Our hope is, certainly, that Nintendo — or whatever studio is assigned the task of producing the Wind Waker re-make — will repeat the triumphs of Grezzo's efforts, and consider improvements where it maybe narrowly missed a mark. We're nit-picking and ultimately realise that no re-make is likely to get absolutely everything spot-on, but we like to dream.

What OoT 3D and Wind Waker HD do show us is that Nintendo's using the assets at its disposal to deal with new challenges on its systems. The company faces gamer impatience and the insatiable desire for new games, and also longer, more expensive development cycles. While Wii owners had a wait of five years between main series entries, appeasement arrived in the presence of the NES, SNES and N64 Zelda entries becoming available on the Virtual Console, along with two DS releases; 3DS owners have also had multiple Virtual Console offerings. While the desire to access these older games is still there, we suspect that many are now over the novelty and want fresh Zelda experiences, and want them yesterday.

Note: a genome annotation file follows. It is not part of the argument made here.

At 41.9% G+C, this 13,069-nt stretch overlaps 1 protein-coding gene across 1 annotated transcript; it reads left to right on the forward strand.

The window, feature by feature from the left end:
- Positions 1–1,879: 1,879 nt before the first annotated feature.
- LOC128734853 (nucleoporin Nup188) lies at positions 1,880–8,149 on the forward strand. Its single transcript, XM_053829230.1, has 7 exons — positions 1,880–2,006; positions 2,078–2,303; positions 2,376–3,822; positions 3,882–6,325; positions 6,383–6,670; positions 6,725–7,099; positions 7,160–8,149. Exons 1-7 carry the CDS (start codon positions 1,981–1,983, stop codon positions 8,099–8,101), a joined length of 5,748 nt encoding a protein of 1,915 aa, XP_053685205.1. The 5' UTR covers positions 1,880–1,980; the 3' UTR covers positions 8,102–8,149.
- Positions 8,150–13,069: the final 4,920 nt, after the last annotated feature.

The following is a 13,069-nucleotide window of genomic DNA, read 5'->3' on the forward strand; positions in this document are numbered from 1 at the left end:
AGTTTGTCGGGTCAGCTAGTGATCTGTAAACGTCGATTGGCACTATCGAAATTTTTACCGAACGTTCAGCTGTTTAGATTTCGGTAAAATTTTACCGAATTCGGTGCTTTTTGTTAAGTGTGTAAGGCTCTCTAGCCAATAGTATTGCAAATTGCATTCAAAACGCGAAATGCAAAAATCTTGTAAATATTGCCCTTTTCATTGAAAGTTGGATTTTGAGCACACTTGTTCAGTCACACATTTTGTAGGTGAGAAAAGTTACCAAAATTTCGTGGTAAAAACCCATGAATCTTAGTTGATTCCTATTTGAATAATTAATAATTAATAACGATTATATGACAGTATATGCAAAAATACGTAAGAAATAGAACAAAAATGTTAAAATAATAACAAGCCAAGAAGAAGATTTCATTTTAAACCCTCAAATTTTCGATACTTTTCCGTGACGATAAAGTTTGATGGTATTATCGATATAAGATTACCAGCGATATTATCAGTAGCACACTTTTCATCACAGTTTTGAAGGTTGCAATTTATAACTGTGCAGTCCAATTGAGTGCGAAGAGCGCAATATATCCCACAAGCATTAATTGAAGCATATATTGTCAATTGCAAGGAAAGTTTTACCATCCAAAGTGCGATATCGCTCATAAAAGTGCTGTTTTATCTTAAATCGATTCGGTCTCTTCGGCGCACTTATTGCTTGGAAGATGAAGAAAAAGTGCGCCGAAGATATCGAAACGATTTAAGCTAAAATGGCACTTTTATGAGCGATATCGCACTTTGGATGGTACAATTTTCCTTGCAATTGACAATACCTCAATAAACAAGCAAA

The trouble for Nintendo is that high-quality Zelda titles don't get turned around in a year — like, dare we say, 2D Mario platformers perhaps can — yet it's fortunate to have a fanbase keen for spruced up remakes. We see a lot of requests, of course, for The Legend of Zelda: Majora's Mask 3D, a rumoured title that has refused to go away and even, just before E3 2012, saw the release of a fake trailer that was so realistic it led to a lot of debate over just how fake it was, or if it was a genuine leak from Nintendo. It didn't help the frenzy that, not long after Ocarina of Time 3D's arrival, Eiji Aonuma encouraged fans to speak up and added that "it wouldn't be an utter impossibility". We equate that to setting a firework and running away, as it prompted petitions with thousands of signatures.